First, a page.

• SS

      Awesome, thanks Andy – that’s exactly what I was wondering.

    • Neil Wolkodoff

      I agree with Andy as my experience with NewLeaf is they definitely over-predicted VO2 max by quite a bit. I found their equations that tried to do this got much worse as time went on, and they weren’t very good to start with. Simply put, you can’t take sub-maximal data and then extrapolate that to a real VO2 max, way too many variables. In addition, simply systems like NewLeaf, Korr, Metamax and Fitmate generally loose the ability to measure ventilation correctly after 150 liters of airflow per minutes. Large people or more trained athletes will often go well beyond this in a proper test. In addition, a number of these systems don’t measure CO2 which is essential to see what is going on metabolically. Add the issue of not having a good calibration protocol to ensure accuracy, and it’s easy to see why they tend towards inaccurate data.

      I have found the best systems are expensive, and that is why they aren’t found everywhere. These are generally 30K and above, and that is why you don’t find them except in rare instances in regular gyms and personal training centers. Plus, my view is it really takes someone with a good educational background and experience with this to understand the particular testing system, protocols and how to use the information for the athlete or clients.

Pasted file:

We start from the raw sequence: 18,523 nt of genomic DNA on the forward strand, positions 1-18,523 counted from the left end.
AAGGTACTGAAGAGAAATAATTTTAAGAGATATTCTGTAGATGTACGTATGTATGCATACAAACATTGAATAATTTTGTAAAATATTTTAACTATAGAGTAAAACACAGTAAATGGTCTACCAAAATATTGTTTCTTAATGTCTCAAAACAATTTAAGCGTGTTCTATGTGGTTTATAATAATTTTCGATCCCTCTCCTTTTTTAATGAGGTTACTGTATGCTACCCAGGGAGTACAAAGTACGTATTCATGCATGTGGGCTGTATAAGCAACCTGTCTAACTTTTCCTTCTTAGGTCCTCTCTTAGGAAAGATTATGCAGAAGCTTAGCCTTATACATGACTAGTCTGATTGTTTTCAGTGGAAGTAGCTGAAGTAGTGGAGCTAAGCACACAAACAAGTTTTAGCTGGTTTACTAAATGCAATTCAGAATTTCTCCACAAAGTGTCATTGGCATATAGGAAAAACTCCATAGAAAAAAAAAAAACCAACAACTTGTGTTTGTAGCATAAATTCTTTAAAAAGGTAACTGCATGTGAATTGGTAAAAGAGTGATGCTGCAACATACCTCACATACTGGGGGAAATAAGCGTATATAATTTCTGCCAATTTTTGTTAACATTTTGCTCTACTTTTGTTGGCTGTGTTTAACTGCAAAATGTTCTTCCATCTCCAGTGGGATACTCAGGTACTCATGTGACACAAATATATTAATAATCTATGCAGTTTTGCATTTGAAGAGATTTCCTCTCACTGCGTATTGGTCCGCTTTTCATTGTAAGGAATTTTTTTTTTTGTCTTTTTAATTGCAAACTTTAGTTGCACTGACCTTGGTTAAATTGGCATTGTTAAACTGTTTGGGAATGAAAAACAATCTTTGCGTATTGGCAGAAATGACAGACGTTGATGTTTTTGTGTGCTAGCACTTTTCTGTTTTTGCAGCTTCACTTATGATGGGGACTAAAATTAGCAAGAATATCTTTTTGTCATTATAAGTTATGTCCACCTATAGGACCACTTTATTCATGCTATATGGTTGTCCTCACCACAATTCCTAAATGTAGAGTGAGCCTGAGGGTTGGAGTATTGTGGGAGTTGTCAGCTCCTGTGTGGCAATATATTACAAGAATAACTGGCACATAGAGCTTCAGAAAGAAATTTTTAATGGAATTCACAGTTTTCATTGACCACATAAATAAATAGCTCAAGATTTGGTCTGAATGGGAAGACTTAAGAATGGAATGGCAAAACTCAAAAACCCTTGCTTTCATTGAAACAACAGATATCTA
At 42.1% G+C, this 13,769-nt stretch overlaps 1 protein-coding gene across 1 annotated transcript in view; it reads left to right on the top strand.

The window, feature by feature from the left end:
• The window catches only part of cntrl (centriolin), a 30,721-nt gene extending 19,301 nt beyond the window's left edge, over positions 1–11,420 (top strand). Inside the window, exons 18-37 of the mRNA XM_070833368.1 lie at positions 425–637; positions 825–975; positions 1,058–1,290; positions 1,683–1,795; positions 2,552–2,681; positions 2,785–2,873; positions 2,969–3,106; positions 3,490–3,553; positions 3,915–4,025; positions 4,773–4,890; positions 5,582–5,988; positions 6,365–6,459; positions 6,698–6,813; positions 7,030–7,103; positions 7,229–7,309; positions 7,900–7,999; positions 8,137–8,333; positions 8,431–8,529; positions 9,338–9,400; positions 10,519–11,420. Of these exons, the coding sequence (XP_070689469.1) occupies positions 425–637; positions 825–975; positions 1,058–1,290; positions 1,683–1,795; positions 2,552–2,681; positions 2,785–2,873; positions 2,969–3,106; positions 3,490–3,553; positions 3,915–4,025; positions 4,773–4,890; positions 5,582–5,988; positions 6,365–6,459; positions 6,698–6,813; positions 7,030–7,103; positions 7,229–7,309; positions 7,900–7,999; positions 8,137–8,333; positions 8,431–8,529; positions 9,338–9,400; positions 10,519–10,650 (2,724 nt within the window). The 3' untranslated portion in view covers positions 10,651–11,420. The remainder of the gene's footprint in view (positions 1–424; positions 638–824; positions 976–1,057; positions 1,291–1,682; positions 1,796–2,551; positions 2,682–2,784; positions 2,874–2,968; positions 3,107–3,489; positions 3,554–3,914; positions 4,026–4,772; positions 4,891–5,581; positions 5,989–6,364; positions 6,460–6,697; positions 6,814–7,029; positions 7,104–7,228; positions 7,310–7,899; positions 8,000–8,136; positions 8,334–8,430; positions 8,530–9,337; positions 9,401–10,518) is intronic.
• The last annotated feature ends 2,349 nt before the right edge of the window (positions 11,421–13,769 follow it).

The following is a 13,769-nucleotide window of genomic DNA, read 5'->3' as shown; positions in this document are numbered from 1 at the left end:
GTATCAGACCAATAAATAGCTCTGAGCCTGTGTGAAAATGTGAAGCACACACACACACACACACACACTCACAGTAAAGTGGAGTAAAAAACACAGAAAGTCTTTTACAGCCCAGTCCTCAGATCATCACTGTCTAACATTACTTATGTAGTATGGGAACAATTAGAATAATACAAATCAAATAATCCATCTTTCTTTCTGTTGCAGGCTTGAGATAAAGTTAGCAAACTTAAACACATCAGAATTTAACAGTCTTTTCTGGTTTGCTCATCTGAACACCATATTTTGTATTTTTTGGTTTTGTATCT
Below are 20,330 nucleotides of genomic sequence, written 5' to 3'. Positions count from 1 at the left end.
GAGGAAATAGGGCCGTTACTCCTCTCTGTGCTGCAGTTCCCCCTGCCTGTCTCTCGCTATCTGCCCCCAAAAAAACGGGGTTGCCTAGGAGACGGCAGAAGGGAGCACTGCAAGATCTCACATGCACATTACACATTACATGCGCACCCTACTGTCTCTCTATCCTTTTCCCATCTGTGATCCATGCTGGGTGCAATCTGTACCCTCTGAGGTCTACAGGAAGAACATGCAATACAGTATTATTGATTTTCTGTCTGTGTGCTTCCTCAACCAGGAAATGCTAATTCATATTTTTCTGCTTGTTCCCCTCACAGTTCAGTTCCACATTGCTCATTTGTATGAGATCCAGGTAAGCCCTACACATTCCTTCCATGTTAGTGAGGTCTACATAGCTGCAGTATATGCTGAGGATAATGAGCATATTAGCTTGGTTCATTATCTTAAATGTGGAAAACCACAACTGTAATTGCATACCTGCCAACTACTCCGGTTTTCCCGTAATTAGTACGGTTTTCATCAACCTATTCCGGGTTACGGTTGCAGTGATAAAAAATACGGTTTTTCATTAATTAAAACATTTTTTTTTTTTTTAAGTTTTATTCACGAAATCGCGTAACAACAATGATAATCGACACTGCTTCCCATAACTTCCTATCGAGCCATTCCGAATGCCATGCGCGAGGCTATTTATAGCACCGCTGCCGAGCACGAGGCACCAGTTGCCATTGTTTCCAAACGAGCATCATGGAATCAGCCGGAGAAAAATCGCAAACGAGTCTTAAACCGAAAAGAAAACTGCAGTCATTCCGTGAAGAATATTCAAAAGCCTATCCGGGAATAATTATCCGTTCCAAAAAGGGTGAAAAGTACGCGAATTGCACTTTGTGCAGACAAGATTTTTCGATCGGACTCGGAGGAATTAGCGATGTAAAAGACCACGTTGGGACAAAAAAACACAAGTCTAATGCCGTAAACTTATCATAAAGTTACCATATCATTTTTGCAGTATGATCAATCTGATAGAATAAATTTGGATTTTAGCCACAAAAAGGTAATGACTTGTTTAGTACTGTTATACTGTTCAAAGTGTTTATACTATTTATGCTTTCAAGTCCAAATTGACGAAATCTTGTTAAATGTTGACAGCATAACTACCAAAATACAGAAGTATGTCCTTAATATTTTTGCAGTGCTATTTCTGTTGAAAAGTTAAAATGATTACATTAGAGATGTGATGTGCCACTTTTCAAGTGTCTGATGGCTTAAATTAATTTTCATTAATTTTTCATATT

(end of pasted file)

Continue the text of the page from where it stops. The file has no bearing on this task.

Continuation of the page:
Just having a metabolic cart doesn’t make one a metabolic master. So ask what is the equipment (it’s either research/medical grade or it isn’t!), who is the test administrator (education and experience), and finally how much experience have they have with other people with your specific goals and needs. My view is they should have performed at least 500, preferably 1,000 tests before your test or they might not know or have experienced all the nuances necessary to make the data applicable to improving you.

      And finally, maximal tests are light years better than sub-maximal tests for just about any fitness or sports training needs.

  79. Mirek

    Ray. Thank you for nice review. In fact I decided and purchased 910 xt cyclo bundle yesterday..(after reading so many complains about new Fenix 2 ). So far I was runing and swiming in the pool and I am happy with the watch. (I also have fr 210 for more than 2 years and very happy with it. ).
    While playing with the watch I tried to donwload the custom workouts from my calendar and training plan but it only allowes me to send to the watch the custom workouts that i created by myself step by step.. Is it correct or I am doing something wrong. It does not makes sense to me .. this way I have to copy (in fact re-create step by step) every single training from the resady garmin trainig plan in the custom workouts.. and than send to my watch … ? Its does not makes sense.. pls help …. thanks

  80. Sherry

    My purpose of this test was to be able to run faster at a lower heart rate. I took the test at the Lifetime Fitness in Memphis and had the Active Metabolic Assessment that used to be called the CardioPoint when I had it done in 2010. The test is done differently now and I was not happy with my results at all. They base your workouts on your speed not your heart rate and my base, steady state, speed is so slow that I really want to ask for my money back. He wants me to run a 13:57 to a 20:00 mile where I have been running an avg 12:14 pace per mile. I just cannot get myself to run THAT slow. Also,my new heart rate in zones 1 and 2 are so broad that they actually start at the middle of my old zone 1 and go all the way up to zone 4. How can I change that much?